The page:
Sphingomyelin synthase-related protein SMSr is a suppressor of ceramide-induced mitochondrial apoptosis.
      ). We found that SMSr-catalyzed phosphoethanolamine production, although required, was not sufficient to suppress ceramide-induced cell death and that SMSr-mediated ceramide homeostasis is critically dependent on the N-terminal sterile α-motif or SAM domain of the enzyme (
      • Tafesse F.G.
      • Vacaru A.M.
      • Bosma E.F.
      • Hermansson M.
      • Jain A.
      • Hilderink A.
      • Somerharju P.
      • Holthuis J.C.
      Sphingomyelin synthase-related protein SMSr is a suppressor of ceramide-induced mitochondrial apoptosis.
      ). Based on these results, we postulated a primary role of SMSr in monitoring ER ceramide levels to protect cells against the intrinsic danger of sphingolipid biosynthesis. Uncovering the mechanism by which SMSr senses and controls ER ceramides has become a major focus of our ongoing work.
      SAM domains are wide-spread protein modules that participate in diverse functions, ranging from mediating protein-protein interactions to lipid and RNA binding (
      • Kim C.A.
      • Bowie J.U.
      SAM domains: uniform structure, diversity of function.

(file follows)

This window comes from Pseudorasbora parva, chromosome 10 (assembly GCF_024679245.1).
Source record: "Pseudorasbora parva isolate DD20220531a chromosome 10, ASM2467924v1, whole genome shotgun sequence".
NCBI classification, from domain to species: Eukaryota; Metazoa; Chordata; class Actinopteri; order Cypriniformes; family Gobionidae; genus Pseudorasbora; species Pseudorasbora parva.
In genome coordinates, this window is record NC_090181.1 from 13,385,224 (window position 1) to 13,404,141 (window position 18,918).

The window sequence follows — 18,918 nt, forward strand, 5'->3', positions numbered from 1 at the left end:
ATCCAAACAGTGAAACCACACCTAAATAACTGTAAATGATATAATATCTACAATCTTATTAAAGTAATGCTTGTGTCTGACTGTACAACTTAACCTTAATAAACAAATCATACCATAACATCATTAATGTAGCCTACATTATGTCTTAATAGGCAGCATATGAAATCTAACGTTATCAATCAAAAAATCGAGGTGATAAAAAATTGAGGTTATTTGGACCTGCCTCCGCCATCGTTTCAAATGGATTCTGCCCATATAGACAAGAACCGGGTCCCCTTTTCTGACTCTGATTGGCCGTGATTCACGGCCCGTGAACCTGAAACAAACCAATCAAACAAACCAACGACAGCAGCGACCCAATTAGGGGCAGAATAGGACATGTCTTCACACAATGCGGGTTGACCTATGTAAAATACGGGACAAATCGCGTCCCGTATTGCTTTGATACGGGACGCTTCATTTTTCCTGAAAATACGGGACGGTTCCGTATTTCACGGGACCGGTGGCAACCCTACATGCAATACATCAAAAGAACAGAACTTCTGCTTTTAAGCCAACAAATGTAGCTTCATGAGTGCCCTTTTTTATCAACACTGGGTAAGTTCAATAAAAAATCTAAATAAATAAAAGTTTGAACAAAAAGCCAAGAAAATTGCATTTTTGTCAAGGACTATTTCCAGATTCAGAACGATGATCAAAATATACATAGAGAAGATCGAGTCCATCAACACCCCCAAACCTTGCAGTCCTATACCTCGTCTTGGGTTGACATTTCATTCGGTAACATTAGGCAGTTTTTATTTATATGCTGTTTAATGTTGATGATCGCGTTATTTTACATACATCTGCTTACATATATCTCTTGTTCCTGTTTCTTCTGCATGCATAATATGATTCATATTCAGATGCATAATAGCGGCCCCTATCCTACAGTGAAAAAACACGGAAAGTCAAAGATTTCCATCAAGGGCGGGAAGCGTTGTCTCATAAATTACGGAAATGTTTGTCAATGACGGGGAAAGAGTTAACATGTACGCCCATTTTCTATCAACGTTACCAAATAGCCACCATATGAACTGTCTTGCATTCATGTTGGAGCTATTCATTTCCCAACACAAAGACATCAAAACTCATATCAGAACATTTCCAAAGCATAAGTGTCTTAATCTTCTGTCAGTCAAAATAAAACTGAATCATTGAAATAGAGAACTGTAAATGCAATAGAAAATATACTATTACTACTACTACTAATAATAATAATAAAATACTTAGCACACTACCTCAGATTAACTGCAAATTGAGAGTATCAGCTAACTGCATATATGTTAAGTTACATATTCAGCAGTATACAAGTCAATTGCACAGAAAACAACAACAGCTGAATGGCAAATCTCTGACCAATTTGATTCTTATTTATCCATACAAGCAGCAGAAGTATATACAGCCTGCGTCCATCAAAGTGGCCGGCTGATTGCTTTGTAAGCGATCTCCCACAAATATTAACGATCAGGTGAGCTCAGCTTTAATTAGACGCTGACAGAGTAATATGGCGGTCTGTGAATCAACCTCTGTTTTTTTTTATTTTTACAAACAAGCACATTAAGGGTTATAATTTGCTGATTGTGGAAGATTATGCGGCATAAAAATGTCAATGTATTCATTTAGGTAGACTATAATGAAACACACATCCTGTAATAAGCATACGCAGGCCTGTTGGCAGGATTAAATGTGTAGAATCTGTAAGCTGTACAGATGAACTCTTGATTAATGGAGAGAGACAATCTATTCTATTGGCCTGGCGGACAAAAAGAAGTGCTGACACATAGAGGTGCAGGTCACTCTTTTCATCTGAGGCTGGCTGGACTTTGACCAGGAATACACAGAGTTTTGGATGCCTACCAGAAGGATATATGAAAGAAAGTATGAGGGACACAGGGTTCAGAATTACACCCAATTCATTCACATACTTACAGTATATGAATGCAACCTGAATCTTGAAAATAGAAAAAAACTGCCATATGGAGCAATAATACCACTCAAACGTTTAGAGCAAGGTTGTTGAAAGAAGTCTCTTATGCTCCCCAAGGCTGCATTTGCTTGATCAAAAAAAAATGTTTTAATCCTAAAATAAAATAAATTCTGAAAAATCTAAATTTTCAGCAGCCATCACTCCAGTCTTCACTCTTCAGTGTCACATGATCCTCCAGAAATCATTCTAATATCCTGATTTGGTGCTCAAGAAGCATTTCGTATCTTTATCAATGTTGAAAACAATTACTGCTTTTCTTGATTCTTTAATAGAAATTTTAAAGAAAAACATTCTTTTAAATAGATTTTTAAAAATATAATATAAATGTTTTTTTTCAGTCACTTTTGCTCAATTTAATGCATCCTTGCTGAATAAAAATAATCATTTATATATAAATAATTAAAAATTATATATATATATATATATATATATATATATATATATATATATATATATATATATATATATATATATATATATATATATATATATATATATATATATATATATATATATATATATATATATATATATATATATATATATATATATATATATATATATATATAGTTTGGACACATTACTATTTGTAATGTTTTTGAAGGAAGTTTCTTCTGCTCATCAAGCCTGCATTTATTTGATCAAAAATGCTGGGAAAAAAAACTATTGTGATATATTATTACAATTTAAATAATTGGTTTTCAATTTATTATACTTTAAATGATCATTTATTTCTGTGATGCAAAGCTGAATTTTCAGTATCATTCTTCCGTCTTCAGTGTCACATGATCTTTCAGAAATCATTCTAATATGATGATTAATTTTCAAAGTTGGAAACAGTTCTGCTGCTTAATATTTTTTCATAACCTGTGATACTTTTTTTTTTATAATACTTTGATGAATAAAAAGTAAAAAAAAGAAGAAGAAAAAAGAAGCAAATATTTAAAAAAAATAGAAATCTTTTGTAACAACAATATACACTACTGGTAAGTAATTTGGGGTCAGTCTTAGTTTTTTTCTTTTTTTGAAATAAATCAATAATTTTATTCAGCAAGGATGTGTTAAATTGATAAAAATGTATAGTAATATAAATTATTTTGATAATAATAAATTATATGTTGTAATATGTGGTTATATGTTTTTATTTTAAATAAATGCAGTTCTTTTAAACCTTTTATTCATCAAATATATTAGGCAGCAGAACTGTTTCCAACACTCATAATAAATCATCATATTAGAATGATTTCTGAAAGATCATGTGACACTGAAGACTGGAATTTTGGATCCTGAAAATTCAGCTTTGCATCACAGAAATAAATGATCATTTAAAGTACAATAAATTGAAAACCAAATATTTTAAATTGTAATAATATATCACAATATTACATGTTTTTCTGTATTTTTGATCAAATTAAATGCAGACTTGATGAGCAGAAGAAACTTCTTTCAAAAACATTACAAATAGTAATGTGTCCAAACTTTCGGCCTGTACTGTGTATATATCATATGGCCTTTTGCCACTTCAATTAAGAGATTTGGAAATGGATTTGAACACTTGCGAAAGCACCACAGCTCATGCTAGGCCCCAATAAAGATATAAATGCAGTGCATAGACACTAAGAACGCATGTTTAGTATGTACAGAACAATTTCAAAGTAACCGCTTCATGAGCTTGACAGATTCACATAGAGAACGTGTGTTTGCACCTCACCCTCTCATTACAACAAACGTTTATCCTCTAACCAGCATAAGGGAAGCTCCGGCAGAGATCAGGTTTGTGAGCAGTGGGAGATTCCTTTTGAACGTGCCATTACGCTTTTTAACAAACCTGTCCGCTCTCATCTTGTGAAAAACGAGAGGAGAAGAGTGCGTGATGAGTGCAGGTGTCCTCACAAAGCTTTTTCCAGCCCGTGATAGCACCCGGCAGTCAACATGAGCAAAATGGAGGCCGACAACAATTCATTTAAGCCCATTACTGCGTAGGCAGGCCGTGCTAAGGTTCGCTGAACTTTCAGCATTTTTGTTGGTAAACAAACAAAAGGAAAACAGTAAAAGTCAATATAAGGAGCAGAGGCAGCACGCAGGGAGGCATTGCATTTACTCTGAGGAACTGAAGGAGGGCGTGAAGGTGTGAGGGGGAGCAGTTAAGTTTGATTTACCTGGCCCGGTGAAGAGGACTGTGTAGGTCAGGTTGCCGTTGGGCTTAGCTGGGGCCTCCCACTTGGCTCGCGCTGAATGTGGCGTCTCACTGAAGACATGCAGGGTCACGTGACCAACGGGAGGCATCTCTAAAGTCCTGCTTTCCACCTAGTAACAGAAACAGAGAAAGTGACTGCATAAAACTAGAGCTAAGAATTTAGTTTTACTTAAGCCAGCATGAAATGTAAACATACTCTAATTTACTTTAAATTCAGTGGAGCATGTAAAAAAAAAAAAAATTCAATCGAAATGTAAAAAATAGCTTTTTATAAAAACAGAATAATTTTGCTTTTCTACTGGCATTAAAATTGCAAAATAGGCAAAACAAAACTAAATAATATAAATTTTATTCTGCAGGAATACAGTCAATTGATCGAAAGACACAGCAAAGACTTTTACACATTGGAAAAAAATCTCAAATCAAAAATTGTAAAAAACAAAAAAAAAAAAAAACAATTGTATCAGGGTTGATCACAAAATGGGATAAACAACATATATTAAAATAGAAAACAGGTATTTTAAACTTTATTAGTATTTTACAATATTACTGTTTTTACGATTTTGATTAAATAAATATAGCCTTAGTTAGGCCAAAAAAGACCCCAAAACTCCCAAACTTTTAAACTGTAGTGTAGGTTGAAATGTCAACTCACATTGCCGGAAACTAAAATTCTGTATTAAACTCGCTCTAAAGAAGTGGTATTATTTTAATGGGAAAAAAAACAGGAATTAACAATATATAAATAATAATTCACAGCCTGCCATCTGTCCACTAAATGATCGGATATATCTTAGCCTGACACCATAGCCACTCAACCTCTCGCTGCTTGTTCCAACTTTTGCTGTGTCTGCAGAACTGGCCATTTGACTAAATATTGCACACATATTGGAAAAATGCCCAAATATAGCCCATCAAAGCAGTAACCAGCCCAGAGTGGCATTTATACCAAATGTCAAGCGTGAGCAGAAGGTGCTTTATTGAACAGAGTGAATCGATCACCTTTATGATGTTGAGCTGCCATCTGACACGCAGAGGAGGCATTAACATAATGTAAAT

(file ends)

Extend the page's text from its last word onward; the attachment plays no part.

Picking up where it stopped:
,
      • Qiao F.
      • Bowie J.U.
      The many faces of SAM.
      ). BLAST searches revealed that the SAM domain of SMSr is closely related to the SAM domain of diacylglycerol kinase δ (DGKδ), a central regulator of lipid signaling at the plasma membrane. The biological activity of DGKδ is controlled by its SAM domain, which mediates the formation of helical polymers that sequester the enzyme in the cytosol to prevent its mobilization to the plasma membrane until pathway activation (
      • Sakane F.
      • Imai S.-I.
      • Yamada K.
      • Murakami T.
      • Tsushima S.
      • Kanoh H.
      Alternative splicing of the human diacylglycerol kinase δ gene generates two isoforms differing in their expression patterns and in regulatory functions.
      ,
      • Harada B.T.
      • Knight M.J.
      • Imai S.-I.
      • Qiao F.
      • Ramachander R.
      • Sawaya M.R.
      • Gingery M.
      • Sakane F.
      • Bowie J.U.
      Regulation of enzyme localization by polymerization: polymer formation by the SAM domain of diacylglycerol kinase δ1.
      • Imai S.
      • Sakane F.
      • Kanoh H.
      Phorbol ester-regulated oligomerization of diacylglycerol kinase δ linked to its phosphorylation and translocation.
      ). Interestingly, we found that residues critical for homo-oligomerization of DGKδ-SAM are conserved in SMSr-SAM and that substitution of these residues abolishes self-assembly of recombinant SMSr-SAM in vitro and weakens the formation of SMSr homo-oligomers in vivo, resulting in partial redistribution of the enzyme to the Golgi. Moreover, immunoprecipitation and chemical cross-linking approaches revealed that SMSr self-assembles into SAM domain-dependent trimers and hexamers. These assemblies bear striking analogy with the helical polymers formed by DGKδ-SAM, which comprise six monomers per turn (
      • Harada B.T.